VR-52 Taskmasters C-118 (1980) Model
Fly with the Taskmasters of VR-52 again in this hand crafted C-118 model. Each piece is carved from wood and hand painted to provide a unique piece!
Fleet Logistics Support Squadron 52 was commissioned in June 1972 at Naval Air Station Willow Grove PA. It operates four C-9B aircraft with 48 Officers and 250 Enlisted personnel. The squadron is under the operational and administrative control of Commander, Fleet Logistic Support Wing, and is a prime example of the “One Navy” concept, where a Reserve Force Squadron is fully integrated into daily fleet and reserve operations. Long at the forefront of Fleet Logistics Support Wing, VR-52 has a proud history of achievement and recognition. Awards include the 1991 CNO Safety Award, the 1992 Noel Davis Award (Battle “E”), and the 1992 Congressman Bill Chappell Award, given annually to the squadron most demonstrating excellence in air logistics support. VR-52 was awarded the 1993 James M. Holcombe Award, recognizing the best maintenance department in the Wing. In January 1994, the squadron was presented the Navy Unit Commendation for support of the Sixth Fleet during Operations Desert Shield/Storm and Provide Comfort. VR-52 received the 1997 COMFLELOGSUPPWING Training Excellence Award and, most recently, the 1998 Congressman Bill Chappell Award .
The C9-B is similar to the civilian DC9-30. VR-52 has 4 C9 aircraft, 2 configured as C9-B’s and 2 as the slightly larger C9-D’s. None of the 4 were originally designed for the Navy. The B models were DC9-30’s and the D models were DC9-33’s. All 4 were retrofitted with INS and Omega navigational equipment, long range fuel tanks, and side loading cargo doors. State of the art electronic and navigational upgrades are expected in the near future. The engines are Pratt & Whitney JT8D-9A’s rated at 14,500 pounds of thrust each. Maximum takeoff weight for the B model is 110,000 pounds and 114,000 for the D’s. Cruising altitude can be as high as 37,000 ft.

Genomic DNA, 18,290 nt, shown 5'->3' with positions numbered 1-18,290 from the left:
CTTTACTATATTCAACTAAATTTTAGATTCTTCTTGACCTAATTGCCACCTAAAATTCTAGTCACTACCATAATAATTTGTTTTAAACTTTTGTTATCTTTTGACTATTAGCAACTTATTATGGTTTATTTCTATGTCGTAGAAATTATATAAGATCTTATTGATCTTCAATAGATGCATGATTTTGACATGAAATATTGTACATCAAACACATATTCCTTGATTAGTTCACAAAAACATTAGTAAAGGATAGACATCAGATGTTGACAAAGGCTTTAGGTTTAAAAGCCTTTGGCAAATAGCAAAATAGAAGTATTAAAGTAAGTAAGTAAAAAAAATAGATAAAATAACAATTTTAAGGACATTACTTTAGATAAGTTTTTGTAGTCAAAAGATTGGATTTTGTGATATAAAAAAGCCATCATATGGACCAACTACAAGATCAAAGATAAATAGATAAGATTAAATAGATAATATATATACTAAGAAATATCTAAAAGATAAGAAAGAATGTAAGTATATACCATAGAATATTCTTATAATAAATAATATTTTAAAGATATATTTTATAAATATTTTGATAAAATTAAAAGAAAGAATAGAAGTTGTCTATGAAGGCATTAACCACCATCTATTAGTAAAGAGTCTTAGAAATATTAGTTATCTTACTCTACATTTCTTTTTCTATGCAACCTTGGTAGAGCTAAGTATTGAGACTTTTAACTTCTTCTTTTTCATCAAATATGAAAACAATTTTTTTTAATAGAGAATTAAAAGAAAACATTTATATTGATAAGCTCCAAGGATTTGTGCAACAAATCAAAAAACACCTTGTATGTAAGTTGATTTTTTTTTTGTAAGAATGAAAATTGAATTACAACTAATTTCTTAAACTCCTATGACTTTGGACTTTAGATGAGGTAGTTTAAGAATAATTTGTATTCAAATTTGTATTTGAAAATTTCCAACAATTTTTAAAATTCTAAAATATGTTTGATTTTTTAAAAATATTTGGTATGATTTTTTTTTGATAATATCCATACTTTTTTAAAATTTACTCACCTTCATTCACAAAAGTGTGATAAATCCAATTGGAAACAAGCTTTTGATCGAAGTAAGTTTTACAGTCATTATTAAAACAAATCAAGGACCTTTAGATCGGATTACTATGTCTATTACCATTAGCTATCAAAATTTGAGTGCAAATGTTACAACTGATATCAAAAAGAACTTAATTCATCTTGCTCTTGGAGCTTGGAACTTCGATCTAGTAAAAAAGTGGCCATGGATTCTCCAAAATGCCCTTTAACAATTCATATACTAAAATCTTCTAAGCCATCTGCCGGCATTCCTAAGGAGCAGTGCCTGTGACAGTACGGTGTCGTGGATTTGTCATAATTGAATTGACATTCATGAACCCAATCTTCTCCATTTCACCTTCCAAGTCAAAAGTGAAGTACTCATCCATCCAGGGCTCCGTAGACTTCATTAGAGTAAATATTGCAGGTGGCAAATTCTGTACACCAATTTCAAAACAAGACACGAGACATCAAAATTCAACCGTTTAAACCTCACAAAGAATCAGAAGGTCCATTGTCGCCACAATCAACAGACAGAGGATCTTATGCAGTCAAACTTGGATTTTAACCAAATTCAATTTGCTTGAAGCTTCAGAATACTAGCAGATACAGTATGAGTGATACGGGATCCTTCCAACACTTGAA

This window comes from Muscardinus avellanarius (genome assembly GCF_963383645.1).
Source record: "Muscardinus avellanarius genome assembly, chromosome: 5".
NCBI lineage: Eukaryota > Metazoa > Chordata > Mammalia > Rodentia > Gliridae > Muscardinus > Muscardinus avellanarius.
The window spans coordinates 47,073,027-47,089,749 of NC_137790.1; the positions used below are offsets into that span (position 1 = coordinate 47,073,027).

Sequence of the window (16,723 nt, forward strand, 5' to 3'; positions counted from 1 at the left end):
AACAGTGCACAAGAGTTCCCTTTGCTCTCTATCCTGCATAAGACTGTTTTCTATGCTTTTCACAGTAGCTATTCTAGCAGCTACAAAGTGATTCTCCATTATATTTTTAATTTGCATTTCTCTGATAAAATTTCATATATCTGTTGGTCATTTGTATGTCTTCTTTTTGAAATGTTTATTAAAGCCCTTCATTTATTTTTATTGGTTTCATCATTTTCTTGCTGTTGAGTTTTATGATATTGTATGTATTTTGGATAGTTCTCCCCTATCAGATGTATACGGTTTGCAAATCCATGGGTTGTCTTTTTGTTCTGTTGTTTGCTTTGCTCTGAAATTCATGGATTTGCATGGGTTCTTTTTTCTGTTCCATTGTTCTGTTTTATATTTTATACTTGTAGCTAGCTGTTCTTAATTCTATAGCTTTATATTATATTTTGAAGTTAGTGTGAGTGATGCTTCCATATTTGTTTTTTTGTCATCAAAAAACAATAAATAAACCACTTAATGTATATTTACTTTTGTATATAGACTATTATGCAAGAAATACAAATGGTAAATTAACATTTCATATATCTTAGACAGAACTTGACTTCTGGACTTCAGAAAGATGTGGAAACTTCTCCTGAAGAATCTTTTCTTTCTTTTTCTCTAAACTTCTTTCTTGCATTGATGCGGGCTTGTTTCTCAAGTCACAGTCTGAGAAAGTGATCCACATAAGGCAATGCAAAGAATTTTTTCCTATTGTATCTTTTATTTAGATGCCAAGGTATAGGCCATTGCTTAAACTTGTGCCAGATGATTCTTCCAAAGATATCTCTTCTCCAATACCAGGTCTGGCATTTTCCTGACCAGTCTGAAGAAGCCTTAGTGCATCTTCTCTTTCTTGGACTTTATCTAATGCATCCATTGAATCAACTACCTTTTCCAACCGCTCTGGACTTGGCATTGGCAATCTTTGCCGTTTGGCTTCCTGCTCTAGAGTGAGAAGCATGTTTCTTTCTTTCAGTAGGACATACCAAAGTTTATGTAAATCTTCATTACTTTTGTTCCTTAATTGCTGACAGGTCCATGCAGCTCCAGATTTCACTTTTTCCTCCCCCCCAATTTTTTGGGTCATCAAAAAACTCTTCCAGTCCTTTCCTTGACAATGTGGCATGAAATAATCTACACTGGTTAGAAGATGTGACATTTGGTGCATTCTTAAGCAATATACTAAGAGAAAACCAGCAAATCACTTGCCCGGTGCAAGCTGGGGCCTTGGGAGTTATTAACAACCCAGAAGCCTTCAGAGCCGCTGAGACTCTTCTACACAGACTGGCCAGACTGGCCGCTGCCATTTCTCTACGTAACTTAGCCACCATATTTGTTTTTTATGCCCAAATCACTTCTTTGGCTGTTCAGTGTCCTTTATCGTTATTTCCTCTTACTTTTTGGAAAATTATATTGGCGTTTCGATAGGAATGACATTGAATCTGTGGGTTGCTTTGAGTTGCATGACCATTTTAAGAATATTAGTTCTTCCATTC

Unlike their civilian counterparts, Navy C9’s have worldwide capability thanks to the self contained navigational equipment and almost 2500 nautical mile range. Typically VR-52 has 1 or 2 aircraft stationed either in Atsugi, Japan or Sigonella, Italy supporting Navy operations in the Pacific and Mediterranean theaters. There is no such thing as an average mission. One day the Pacific crew may be picking up VIP’s in Hong Kong at the same time that a crew back in the States is carrying part of an Airwing out to the Strike Warfare Center in Fallon, Nevada. The Mediterranean crew might be taking a SEAL team to the south of Greece. The aircraft can even be configured as a hollow tube carrying nothing but cargo or mail.